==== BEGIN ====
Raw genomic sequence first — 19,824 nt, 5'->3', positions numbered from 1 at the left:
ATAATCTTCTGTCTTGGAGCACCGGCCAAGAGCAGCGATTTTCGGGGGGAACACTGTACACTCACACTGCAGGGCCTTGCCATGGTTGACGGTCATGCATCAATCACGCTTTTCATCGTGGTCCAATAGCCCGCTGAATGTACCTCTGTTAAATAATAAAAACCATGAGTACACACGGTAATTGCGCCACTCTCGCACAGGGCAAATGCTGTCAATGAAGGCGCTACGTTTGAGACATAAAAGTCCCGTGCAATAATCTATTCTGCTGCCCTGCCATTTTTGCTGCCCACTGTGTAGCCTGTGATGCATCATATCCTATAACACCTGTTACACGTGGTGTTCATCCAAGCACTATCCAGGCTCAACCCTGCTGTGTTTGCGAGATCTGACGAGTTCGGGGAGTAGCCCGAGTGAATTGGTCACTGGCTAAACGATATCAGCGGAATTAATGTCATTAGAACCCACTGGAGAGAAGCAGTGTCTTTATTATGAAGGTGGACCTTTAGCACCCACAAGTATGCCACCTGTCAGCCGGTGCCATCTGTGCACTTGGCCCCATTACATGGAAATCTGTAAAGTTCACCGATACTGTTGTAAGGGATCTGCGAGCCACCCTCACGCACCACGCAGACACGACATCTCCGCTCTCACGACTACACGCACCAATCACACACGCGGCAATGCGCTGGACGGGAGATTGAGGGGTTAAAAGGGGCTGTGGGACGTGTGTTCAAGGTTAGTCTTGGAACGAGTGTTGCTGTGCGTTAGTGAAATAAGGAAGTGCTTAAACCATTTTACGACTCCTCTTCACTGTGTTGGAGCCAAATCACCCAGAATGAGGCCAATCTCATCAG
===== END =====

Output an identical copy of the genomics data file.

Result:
Raw genomic sequence first — 19,824 nt, 5'->3', positions numbered from 1 at the left:
ATAATCTTCTGTCTTGGAGCACCGGCCAAGAGCAGCGATTTTCGGGGGGAACACTGTACACTCACACTGCAGGGCCTTGCCATGGTTGACGGTCATGCATCAATCACGCTTTTCATCGTGGTCCAATAGCCCGCTGAATGTACCTCTGTTAAATAATAAAAACCATGAGTACACACGGTAATTGCGCCACTCTCGCACAGGGCAAATGCTGTCAATGAAGGCGCTACGTTTGAGACATAAAAGTCCCGTGCAATAATCTATTCTGCTGCCCTGCCATTTTTGCTGCCCACTGTGTAGCCTGTGATGCATCATATCCTATAACACCTGTTACACGTGGTGTTCATCCAAGCACTATCCAGGCTCAACCCTGCTGTGTTTGCGAGATCTGACGAGTTCGGGGAGTAGCCCGAGTGAATTGGTCACTGGCTAAACGATATCAGCGGAATTAATGTCATTAGAACCCACTGGAGAGAAGCAGTGTCTTTATTATGAAGGTGGACCTTTAGCACCCACAAGTATGCCACCTGTCAGCCGGTGCCATCTGTGCACTTGGCCCCATTACATGGAAATCTGTAAAGTTCACCGATACTGTTGTAAGGGATCTGCGAGCCACCCTCACGCACCACGCAGACACGACATCTCCGCTCTCACGACTACACGCACCAATCACACACGCGGCAATGCGCTGGACGGGAGATTGAGGGGTTAAAAGGGGCTGTGGGACGTGTGTTCAAGGTTAGTCTTGGAACGAGTGTTGCTGTGCGTTAGTGAAATAAGGAAGTGCTTAAACCATTTTACGACTCCTCTTCACTGTGTTGGAGCCAAATCACCCAGAATGAGGCCAATCTCATCAG